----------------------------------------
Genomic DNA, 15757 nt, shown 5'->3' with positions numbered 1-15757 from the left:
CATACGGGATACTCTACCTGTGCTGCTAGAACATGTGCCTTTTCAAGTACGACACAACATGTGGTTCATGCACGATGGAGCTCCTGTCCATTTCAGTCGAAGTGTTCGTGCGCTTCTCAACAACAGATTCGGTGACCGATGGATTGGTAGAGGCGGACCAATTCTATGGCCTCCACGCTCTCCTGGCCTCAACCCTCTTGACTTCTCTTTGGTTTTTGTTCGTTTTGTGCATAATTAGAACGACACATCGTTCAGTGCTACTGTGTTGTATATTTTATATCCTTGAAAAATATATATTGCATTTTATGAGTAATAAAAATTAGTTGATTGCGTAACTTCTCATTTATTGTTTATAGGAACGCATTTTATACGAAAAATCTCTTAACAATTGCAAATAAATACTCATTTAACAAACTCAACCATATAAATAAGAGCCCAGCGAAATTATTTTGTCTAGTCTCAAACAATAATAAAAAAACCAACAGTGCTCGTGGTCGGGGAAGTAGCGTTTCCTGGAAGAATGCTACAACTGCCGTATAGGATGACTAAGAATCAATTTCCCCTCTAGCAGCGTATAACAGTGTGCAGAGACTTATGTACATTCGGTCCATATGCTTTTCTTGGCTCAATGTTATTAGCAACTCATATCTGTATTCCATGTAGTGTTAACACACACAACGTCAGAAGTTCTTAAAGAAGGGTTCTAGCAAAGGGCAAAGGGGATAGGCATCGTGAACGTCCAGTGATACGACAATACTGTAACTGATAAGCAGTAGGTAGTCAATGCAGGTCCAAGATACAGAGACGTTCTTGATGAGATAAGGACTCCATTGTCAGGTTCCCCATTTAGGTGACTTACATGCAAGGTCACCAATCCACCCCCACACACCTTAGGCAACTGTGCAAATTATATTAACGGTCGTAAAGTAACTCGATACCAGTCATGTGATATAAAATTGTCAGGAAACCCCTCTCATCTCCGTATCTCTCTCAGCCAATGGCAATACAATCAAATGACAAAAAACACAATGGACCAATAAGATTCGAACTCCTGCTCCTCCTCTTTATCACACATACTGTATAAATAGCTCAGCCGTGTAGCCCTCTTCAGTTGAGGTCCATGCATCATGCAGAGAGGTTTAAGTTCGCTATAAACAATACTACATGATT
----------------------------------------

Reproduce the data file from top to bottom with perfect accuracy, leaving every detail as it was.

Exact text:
Genomic DNA, 15757 nt, shown 5'->3' with positions numbered 1-15757 from the left:
CATACGGGATACTCTACCTGTGCTGCTAGAACATGTGCCTTTTCAAGTACGACACAACATGTGGTTCATGCACGATGGAGCTCCTGTCCATTTCAGTCGAAGTGTTCGTGCGCTTCTCAACAACAGATTCGGTGACCGATGGATTGGTAGAGGCGGACCAATTCTATGGCCTCCACGCTCTCCTGGCCTCAACCCTCTTGACTTCTCTTTGGTTTTTGTTCGTTTTGTGCATAATTAGAACGACACATCGTTCAGTGCTACTGTGTTGTATATTTTATATCCTTGAAAAATATATATTGCATTTTATGAGTAATAAAAATTAGTTGATTGCGTAACTTCTCATTTATTGTTTATAGGAACGCATTTTATACGAAAAATCTCTTAACAATTGCAAATAAATACTCATTTAACAAACTCAACCATATAAATAAGAGCCCAGCGAAATTATTTTGTCTAGTCTCAAACAATAATAAAAAAACCAACAGTGCTCGTGGTCGGGGAAGTAGCGTTTCCTGGAAGAATGCTACAACTGCCGTATAGGATGACTAAGAATCAATTTCCCCTCTAGCAGCGTATAACAGTGTGCAGAGACTTATGTACATTCGGTCCATATGCTTTTCTTGGCTCAATGTTATTAGCAACTCATATCTGTATTCCATGTAGTGTTAACACACACAACGTCAGAAGTTCTTAAAGAAGGGTTCTAGCAAAGGGCAAAGGGGATAGGCATCGTGAACGTCCAGTGATACGACAATACTGTAACTGATAAGCAGTAGGTAGTCAATGCAGGTCCAAGATACAGAGACGTTCTTGATGAGATAAGGACTCCATTGTCAGGTTCCCCATTTAGGTGACTTACATGCAAGGTCACCAATCCACCCCCACACACCTTAGGCAACTGTGCAAATTATATTAACGGTCGTAAAGTAACTCGATACCAGTCATGTGATATAAAATTGTCAGGAAACCCCTCTCATCTCCGTATCTCTCTCAGCCAATGGCAATACAATCAAATGACAAAAAACACAATGGACCAATAAGATTCGAACTCCTGCTCCTCCTCTTTATCACACATACTGTATAAATAGCTCAGCCGTGTAGCCCTCTTCAGTTGAGGTCCATGCATCATGCAGAGAGGTTTAAGTTCGCTATAAACAATACTACATGATT